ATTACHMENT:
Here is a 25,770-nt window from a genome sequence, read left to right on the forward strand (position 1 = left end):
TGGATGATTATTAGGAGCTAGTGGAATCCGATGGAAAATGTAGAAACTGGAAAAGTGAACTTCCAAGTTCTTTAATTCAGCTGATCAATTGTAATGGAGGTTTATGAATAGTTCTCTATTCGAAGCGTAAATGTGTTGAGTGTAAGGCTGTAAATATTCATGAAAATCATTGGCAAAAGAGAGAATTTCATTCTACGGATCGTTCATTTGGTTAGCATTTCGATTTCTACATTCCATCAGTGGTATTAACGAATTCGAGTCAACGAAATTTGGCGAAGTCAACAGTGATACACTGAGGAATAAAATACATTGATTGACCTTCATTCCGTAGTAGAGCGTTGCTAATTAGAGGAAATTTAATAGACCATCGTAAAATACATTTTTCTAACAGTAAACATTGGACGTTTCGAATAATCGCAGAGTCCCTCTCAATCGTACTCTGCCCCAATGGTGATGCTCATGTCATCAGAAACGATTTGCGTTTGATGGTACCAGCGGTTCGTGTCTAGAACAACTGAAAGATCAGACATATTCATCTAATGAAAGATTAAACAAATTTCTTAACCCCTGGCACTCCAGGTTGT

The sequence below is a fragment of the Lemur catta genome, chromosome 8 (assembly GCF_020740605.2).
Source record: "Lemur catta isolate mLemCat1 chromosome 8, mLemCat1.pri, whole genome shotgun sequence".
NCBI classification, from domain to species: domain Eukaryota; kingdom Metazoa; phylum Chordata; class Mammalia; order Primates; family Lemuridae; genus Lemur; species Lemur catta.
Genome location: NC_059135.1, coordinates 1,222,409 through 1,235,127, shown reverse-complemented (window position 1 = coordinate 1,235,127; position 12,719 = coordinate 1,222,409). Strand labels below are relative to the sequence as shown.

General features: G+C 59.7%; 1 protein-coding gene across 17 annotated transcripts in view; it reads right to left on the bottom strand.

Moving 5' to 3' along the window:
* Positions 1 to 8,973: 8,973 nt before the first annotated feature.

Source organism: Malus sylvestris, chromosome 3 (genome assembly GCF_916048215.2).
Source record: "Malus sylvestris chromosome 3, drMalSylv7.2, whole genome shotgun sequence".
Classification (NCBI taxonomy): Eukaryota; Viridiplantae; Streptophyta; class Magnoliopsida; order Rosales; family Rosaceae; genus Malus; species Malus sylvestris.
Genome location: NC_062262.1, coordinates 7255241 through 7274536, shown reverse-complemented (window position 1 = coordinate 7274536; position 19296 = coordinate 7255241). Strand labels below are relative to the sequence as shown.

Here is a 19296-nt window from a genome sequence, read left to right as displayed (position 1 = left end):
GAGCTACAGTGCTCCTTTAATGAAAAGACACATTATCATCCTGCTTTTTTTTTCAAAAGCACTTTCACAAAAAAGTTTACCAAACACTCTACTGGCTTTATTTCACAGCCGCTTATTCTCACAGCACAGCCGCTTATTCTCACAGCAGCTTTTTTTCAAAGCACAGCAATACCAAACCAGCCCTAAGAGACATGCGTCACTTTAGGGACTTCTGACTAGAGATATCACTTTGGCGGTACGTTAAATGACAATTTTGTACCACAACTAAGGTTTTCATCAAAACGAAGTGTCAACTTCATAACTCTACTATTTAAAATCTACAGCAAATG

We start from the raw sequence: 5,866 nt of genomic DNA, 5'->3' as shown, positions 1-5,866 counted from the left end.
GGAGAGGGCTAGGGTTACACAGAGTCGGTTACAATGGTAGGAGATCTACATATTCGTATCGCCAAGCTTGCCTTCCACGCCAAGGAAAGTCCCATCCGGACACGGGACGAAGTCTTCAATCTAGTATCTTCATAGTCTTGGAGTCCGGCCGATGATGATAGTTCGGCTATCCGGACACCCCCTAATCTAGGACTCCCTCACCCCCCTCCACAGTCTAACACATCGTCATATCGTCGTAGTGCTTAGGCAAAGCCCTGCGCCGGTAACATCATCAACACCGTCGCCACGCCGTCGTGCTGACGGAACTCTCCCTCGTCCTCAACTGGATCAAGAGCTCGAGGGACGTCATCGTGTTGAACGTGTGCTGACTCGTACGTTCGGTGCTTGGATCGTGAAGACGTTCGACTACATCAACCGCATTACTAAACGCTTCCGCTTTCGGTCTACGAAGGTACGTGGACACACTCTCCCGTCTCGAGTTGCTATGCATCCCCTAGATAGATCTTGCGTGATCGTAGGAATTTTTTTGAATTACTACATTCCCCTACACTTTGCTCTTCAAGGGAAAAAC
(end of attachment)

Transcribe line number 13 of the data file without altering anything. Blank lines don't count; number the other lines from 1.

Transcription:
Genome location: NC_062262.1, coordinates 7255241 through 7274536, shown reverse-complemented (window position 1 = coordinate 7274536; position 19296 = coordinate 7255241). Strand labels below are relative to the sequence as shown.